-- Robert Preidt
THURSDAY, Oct. 18 (HealthDay News) -- Among people with
depression, 79 percent report that they've experienced some form of
discrimination, a new study finds.
British researchers used questionnaires to gather information
about discrimination encountered by nearly 1,100 people treated for
depression in 35 countries.
The responses showed that 34 percent of the patients said they
had been avoided or shunned by other people because of their mental
health problems, 37 percent said that anticipated discrimination
had stopped them from initiating a close personal relationship, and
25 percent said they had not applied for work at some point because
they expected they would face discrimination.
However, many patients who anticipated discrimination did not
experience it, including 47 percent of those who believed they
would face discrimination in finding or keeping a job, and 45
percent of those who were worried about discrimination in personal
relationships, according to the study published online Oct. 18 in
The study also found that 71 percent of patients said they
wanted to conceal their depression from other people. The
researchers were concerned about this finding because it means that
people with depression may not seek treatment because of their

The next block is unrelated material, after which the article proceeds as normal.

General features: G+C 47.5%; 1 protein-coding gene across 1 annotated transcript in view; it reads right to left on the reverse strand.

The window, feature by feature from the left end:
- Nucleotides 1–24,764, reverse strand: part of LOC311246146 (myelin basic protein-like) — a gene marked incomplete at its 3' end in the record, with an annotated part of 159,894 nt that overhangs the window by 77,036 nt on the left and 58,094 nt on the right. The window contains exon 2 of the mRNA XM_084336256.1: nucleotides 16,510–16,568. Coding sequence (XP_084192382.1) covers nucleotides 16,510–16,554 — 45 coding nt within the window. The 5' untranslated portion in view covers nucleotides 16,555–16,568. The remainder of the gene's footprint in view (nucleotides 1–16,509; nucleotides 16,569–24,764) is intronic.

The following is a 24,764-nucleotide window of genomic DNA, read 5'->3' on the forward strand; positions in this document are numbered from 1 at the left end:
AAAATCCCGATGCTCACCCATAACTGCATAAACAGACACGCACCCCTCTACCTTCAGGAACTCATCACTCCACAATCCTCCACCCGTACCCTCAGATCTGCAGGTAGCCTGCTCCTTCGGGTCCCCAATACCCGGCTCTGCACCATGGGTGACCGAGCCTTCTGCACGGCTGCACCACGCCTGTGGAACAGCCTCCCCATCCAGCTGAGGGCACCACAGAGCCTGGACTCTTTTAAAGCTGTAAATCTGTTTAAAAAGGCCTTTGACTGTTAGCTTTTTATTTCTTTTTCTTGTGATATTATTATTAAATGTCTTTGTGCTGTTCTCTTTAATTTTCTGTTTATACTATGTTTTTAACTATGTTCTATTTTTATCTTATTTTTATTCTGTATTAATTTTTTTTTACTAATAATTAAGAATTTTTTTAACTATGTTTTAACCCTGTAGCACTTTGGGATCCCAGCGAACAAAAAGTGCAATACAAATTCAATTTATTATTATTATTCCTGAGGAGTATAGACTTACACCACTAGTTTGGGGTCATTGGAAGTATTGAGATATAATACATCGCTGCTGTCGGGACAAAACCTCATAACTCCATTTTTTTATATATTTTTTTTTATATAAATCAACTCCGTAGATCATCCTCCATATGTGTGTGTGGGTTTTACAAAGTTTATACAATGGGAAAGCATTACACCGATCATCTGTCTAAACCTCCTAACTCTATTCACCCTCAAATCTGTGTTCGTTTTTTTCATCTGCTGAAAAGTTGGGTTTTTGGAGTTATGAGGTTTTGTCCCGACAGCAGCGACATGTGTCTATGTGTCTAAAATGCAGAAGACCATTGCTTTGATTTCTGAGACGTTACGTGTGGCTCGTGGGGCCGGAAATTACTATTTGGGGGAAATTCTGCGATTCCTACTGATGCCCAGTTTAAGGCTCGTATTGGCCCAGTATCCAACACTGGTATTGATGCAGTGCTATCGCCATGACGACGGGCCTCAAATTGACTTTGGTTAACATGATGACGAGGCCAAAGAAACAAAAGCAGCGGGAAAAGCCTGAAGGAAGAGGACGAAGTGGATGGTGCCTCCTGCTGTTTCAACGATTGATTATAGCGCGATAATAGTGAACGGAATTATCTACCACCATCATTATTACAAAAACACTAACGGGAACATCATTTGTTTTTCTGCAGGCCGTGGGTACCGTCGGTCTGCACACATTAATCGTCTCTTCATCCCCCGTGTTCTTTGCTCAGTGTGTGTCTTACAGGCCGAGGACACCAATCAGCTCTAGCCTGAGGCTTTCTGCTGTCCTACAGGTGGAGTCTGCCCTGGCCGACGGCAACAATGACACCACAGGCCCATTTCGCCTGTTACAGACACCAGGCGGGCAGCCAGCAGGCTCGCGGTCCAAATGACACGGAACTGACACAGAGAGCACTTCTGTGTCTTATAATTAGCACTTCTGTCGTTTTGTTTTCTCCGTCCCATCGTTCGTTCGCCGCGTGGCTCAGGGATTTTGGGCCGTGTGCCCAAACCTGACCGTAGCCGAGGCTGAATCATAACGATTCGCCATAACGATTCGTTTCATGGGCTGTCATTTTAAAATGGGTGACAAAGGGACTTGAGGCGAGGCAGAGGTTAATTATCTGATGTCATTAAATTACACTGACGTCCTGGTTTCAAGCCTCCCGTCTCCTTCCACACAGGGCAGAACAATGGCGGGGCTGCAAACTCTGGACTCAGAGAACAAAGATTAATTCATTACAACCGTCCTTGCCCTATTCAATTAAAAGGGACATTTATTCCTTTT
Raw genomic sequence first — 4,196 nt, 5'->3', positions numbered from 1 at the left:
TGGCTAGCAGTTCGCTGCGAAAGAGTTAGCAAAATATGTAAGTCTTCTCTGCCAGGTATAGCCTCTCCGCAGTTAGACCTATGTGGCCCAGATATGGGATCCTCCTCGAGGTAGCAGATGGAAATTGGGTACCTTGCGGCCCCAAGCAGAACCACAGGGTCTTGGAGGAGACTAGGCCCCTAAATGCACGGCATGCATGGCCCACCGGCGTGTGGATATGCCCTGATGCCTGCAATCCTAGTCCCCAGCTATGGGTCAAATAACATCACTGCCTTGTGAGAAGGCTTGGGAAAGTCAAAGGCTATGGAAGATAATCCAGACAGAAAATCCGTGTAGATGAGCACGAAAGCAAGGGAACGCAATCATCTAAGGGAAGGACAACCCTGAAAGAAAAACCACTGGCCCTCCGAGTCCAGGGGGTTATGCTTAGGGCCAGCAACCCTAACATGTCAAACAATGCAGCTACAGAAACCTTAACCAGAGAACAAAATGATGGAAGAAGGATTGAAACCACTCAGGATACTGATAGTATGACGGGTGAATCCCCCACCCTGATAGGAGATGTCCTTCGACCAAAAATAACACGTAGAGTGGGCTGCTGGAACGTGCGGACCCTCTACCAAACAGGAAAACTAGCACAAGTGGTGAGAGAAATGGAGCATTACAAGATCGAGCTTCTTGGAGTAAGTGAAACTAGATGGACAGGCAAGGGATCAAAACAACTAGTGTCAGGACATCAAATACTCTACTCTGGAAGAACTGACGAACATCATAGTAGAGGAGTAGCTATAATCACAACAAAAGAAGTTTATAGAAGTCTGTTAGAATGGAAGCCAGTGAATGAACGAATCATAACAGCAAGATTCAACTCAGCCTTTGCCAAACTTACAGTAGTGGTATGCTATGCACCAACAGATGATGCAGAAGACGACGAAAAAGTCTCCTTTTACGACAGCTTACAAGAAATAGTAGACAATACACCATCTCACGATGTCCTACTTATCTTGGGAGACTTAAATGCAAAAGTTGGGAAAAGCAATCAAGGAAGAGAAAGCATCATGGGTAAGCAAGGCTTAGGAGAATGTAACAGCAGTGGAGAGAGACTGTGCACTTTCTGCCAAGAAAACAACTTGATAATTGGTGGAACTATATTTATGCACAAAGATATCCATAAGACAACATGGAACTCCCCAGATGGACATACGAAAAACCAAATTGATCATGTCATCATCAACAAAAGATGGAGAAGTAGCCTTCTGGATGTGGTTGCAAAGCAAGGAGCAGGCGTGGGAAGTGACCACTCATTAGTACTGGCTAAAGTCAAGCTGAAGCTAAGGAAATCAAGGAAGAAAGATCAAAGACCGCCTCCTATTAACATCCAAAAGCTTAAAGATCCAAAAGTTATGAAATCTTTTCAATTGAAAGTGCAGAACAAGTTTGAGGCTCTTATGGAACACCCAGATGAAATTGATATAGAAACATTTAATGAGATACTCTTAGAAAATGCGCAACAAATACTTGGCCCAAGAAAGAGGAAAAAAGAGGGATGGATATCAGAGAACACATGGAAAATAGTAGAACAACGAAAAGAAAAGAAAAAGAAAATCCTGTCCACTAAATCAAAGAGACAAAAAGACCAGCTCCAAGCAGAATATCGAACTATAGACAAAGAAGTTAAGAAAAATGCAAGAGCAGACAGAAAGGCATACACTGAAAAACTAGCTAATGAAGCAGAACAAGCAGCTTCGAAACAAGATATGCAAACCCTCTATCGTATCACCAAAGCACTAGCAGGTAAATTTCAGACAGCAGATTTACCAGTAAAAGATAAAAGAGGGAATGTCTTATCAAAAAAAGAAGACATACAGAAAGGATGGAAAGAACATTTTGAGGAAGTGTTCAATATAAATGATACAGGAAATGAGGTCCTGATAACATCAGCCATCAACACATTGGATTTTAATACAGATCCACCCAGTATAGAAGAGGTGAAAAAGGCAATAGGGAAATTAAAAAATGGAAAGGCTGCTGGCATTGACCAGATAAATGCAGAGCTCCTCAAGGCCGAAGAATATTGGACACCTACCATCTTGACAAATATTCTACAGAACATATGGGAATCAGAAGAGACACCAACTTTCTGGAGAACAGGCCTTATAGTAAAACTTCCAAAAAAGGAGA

fears of discrimination.
"Previous work in this area has tended to focus on public attitudes towards stigma based on questions about hypothetical situations, but ours is the first study to investigate the actual experiences of discrimination in a large, global sample of people with depression," study leader Graham Thornicroft, of the Institute of Psychiatry at King's College London, said in a journal news release.
"Our findings show that discrimination related to depression is widespread, and almost certainly acts as a barrier to an active social life and having a fair chance to get and keep a job for people with depression," Thornicroft said.
These are important findings, Anthony Jorm, of the University of
Melbourne in Australia, said in an accompanying commentary. Further
research is needed to determine the best ways to prevent
discrimination against people with depression and to help them deal
with discrimination and anticipated discrimination, he added.
The U.S. National Institute of Mental Health has more about
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